A 3/16 inch brazed steel tube has a GALFAN coating of between about 36-95 g/m2 and a phosphate coating of 120-250 mg/ft2. A first layer of 20% SURLYN 8528 and 80% Nylon 12 is applied. A second layer of Nylon 6 (zinc chloride resistant) is applied. A third layer of ethylene vinyl alcohol is applied. A fourth layer of Nylon 6 (zinc chloride resistant) is applied. A fifth layer of a blend of Nylon 6 (zinc chloride resistant) and Nylon 12 is applied. A sixth, outer layer of Nylon 12 is applied. The six layers form a tough, abrasion and corrosion resistant coating which strongly adheres to the steel tube outer surface.
Each of the tests contained in the above Examples are also performed on 5/16 inch welded steel tubes and 3/8 inch welded steel tubes, and give the same results noted above.
A 5/16 inch welded steel tube had no surface treatment. Applied thereto was a coating of 0.005 inch to 0.010 inch Nylon 12. In a subsequent test, two layers of Nylon 12 having a total thickness between about 0.005 inch to 0.010 inch were also applied. In another subsequent test, three layers of Nylon 12 having a total thickness between about 0.005 inch to 0.010 inch were also applied. In all three tests, the Nylon 12 formed a decorative coating surrounding the steel tube outer surface.
3/16" and 1/4" brazed steel tubing were prepared according to Example I, where two layers of Nylon 12 having a total thickness between about 0.005 inch to 0.010 inch were applied to each of the tubes. Each of the 3/16" and 1/4" tube ends were placed through a 0.213" diameter entry bushing and a 0.275" diameter entry bushing, respectively, into a WD-1LTC-200 (200 Watt) Laser Wire Stripper modified with the defocusing lens discussed hereinabove. The laser beam was activated to impinge the outer circumference of the end of each of the non-rotating tubes, and, in 3.5 seconds, a length of 6 mm of both layers of Nylon 12 was removed from the outer circumference of the ends, leaving a tapered transition portion having a length of 1.27 mm. Under electron beam microscope analysis, it was determined that the GALFAN/phosphate coating was undamaged. The tubes had a satisfactory amount of Nylon 12 removed to prepare them for subsequent SAE or ISO endforming.
3/16" and 1/4" tubing were prepared as in Example VII. An ultra thin, shiny polymeric residue was detected on the laser removed surface of each tube. The laser removed surface of both the 3/16" and 1/4" tubing passed 1,100 hours before forming red rust build up larger than 1 mm in diameter, using Standard Method of Salt Spray (Fog) Testing ASTM B 117-73.
3/16" and 1/4" brazed steel tubing are prepared according to Example I, where two layers of Nylon 12 having a total thickness between about 0.005 inch to 0.010 inch are applied to each of the tubes. Each of the 3/16" and 1/4" tube ends are placed through a 0.213" diameter entry bushing and a 0.275" diameter entry bushing, respectively, into a WD-1LTC-100 (100 Watt) Laser Wire Stripper modified with the defocusing lens discussed hereinabove. The laser beam is activated to impinge the outer circumference of the end of each of the non-rotating tubes, and, in 3.5 seconds, a length of 6 mm of both layers of Nylon 12 is removed from the outer circumference of the ends, leaving a tapered transition portion having a length of 1.27 mm. Under electron beam microscope analysis, it is determined that the GALFAN/phosphate coating is undamaged. The tubes have a satisfactory amount of Nylon 12 removed to prepare them for subsequent SAE or ISO endforming.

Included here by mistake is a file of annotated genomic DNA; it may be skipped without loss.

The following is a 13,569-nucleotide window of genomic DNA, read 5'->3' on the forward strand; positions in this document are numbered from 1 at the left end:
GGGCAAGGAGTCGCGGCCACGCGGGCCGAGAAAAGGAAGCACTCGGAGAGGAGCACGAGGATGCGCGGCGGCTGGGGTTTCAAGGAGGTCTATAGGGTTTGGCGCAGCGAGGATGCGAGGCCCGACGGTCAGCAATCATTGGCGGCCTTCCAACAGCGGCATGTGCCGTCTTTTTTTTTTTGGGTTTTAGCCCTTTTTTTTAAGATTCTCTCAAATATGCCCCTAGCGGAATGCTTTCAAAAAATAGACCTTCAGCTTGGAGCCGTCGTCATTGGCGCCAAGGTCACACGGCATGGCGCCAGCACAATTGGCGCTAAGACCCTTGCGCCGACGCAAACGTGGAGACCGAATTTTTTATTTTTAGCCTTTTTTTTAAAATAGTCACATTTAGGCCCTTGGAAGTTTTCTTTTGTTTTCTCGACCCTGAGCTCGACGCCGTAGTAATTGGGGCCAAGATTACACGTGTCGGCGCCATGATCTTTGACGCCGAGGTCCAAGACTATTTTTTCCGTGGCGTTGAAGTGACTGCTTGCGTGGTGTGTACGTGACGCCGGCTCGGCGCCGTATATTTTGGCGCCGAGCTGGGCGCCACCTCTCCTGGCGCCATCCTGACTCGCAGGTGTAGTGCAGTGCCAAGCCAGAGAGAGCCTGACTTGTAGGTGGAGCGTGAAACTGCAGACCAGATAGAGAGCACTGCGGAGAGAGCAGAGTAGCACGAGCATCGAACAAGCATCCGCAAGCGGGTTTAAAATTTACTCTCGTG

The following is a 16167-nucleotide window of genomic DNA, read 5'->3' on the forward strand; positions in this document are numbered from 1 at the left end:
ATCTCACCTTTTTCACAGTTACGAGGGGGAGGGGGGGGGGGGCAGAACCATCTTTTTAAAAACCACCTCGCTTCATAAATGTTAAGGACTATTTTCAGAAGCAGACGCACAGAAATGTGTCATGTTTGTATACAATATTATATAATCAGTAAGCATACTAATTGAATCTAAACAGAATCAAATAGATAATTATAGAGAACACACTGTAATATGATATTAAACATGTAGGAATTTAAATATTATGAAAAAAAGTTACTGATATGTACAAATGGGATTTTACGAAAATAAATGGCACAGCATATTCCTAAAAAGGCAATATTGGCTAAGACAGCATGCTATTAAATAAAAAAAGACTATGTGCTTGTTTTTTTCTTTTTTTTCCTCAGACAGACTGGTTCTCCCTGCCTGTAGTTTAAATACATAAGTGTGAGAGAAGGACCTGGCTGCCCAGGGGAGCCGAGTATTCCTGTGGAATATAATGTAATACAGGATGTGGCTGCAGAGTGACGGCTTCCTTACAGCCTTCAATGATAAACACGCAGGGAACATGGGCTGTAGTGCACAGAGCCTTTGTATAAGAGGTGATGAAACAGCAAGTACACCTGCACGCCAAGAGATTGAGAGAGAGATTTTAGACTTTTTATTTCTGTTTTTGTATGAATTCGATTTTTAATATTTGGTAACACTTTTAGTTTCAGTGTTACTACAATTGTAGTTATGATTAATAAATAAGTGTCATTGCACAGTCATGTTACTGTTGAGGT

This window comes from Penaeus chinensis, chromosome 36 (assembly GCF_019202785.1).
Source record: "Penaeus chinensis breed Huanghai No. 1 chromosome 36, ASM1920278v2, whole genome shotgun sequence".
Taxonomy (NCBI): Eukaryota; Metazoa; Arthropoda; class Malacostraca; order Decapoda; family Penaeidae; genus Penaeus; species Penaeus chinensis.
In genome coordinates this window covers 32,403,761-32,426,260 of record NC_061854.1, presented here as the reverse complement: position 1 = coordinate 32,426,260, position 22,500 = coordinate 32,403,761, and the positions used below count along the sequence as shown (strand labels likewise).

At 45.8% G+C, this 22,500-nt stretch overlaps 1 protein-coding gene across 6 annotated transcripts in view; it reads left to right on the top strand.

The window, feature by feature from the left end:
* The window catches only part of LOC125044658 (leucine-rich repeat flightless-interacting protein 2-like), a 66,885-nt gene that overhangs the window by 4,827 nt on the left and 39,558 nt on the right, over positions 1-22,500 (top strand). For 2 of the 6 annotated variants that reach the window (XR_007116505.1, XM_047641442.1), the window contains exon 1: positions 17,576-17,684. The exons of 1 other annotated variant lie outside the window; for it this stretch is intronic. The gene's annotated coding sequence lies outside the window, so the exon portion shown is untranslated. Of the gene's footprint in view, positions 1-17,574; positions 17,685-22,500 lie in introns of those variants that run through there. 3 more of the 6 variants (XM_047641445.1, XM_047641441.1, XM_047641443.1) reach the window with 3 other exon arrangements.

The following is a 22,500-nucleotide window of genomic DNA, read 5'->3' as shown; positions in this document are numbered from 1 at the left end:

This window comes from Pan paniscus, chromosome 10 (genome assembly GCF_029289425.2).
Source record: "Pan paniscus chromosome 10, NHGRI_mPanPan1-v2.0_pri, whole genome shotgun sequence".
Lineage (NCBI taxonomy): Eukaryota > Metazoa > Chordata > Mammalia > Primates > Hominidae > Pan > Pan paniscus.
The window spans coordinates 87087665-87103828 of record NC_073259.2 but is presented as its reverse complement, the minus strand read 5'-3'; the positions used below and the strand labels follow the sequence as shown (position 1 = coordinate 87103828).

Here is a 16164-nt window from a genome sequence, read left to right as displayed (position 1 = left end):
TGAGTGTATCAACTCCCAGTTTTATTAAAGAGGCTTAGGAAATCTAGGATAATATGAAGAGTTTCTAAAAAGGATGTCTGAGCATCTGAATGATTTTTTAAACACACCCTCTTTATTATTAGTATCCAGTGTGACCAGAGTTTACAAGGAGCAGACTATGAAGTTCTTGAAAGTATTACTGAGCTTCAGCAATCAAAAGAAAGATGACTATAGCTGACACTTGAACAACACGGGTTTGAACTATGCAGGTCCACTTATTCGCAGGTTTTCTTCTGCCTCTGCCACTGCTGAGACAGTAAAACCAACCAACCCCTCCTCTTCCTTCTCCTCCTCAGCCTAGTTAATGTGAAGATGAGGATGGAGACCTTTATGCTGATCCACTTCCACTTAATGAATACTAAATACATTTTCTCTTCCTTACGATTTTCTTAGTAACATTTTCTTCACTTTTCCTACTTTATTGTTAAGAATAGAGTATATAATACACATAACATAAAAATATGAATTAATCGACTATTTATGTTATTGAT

3/16" and 1/4" tubing are prepared as in Example IX. An ultra thin, shiny polymeric residue is detected on the laser removed surface of each tube. The laser removed surface of both the 3/16" and 1/4" tubing passes 1,100 hours before forming red rust build up larger than 1 mm in diameter, using Standard Method of Salt Spray (Fog) Testing ASTM B 117-73.
While the invention has been described in connection with what is presently considered to be the most practical and preferred embodiments, it is to be understood that the invention is not to be limited to the disclosed embodiments but, on the contrary, is intended to cover various modifications and equivalent arrangements included within the spirit and scope of the appended claims, which scope is to be accorded the broadest interpretation so as to encompass all such modifications and equivalent structures as is permitted under the law.
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|International Classification||B32B15/08, F16L9/147, B32B1/08, B23K26/00, B23K26/40, B23K26/073, B23K26/06|
|Cooperative Classification||F16L19/0286, F16L19/028, B23K2203/42, B23K26/402, F16L9/147, B23K2203/16, B23K26/40, Y10T428/1393, Y10T428/1359, B32B1/08, B23K26/073, Y10T428/1355, Y10T428/24777, B32B15/08|
|European Classification||B23K26/40B7H, B23K26/40J, F16L9/147, B32B1/08, B32B15/08, B23K26/073|
|Sep 24, 1997||AS||Assignment|
Owner name: ITT AUTOMOTIVE, INC., MICHIGAN
Free format text: ASSIGNMENT OF ASSIGNORS INTEREST;ASSIGNORS:CAMPAGNA, GUIDO M.;MCDANIEL, JAMES D.;REEL/FRAME:008734/0105;SIGNING DATES FROM 19970302 TO 19970303
|Apr 12, 2004||FPAY||Fee payment|
Year of fee payment: 4
|May 1, 2006||AS||Assignment|
Owner name: DEUTSCHE BANK TRUST COMPANY AMERICAS, AS COLLATERA
Free format text: SECURITY INTEREST;ASSIGNOR:COOPER-STANDARD AUTOMOTIVE INC.;REEL/FRAME:017564/0165
Effective date: 20060406
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Year of fee payment: 8
|Apr 21, 2008||REMI||Maintenance fee reminder mailed|
|Nov 12, 2008||AS||Assignment|
Owner name: COOPER-STANDARD AUTOMOTIVE INC., MICHIGAN
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Effective date: 20051204
|May 21, 2012||REMI||Maintenance fee reminder mailed|
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|Nov 27, 2012||FP||Expired due to failure to pay maintenance fee|
Effective date: 20121010